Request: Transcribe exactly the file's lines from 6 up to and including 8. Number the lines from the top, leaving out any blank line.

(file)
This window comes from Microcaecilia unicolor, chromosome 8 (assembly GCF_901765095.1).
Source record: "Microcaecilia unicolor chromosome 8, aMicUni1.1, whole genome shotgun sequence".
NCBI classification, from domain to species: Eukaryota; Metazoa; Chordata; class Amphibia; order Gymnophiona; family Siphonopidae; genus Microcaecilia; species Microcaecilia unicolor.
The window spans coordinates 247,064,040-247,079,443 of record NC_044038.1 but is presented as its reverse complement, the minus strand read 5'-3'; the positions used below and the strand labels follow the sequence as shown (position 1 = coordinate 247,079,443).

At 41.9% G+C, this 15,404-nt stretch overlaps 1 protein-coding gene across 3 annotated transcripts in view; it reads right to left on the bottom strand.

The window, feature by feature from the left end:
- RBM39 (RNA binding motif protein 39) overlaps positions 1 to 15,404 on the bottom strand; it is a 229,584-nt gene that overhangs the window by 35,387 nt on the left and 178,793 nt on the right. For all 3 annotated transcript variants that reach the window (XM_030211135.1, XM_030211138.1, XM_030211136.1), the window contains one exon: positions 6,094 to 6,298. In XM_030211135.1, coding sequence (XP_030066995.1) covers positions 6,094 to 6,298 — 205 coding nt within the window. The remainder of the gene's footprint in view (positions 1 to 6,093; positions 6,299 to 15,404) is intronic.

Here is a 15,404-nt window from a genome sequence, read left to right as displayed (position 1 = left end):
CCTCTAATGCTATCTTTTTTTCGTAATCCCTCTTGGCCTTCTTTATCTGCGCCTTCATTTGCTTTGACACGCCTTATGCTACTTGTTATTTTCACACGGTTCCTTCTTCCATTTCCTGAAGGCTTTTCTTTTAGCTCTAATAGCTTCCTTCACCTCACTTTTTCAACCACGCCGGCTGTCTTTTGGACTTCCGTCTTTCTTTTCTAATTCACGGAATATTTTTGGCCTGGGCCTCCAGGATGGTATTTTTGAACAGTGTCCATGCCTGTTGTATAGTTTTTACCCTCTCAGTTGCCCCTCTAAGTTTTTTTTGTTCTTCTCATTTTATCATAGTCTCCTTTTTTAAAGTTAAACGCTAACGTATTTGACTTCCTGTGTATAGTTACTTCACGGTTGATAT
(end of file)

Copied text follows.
The window, feature by feature from the left end:
- RBM39 (RNA binding motif protein 39) overlaps positions 1 to 15,404 on the bottom strand; it is a 229,584-nt gene that overhangs the window by 35,387 nt on the left and 178,793 nt on the right. For all 3 annotated transcript variants that reach the window (XM_030211135.1, XM_030211138.1, XM_030211136.1), the window contains one exon: positions 6,094 to 6,298. In XM_030211135.1, coding sequence (XP_030066995.1) covers positions 6,094 to 6,298 — 205 coding nt within the window. The remainder of the gene's footprint in view (positions 1 to 6,093; positions 6,299 to 15,404) is intronic.

Here is a 15,404-nt window from a genome sequence, read left to right as displayed (position 1 = left end):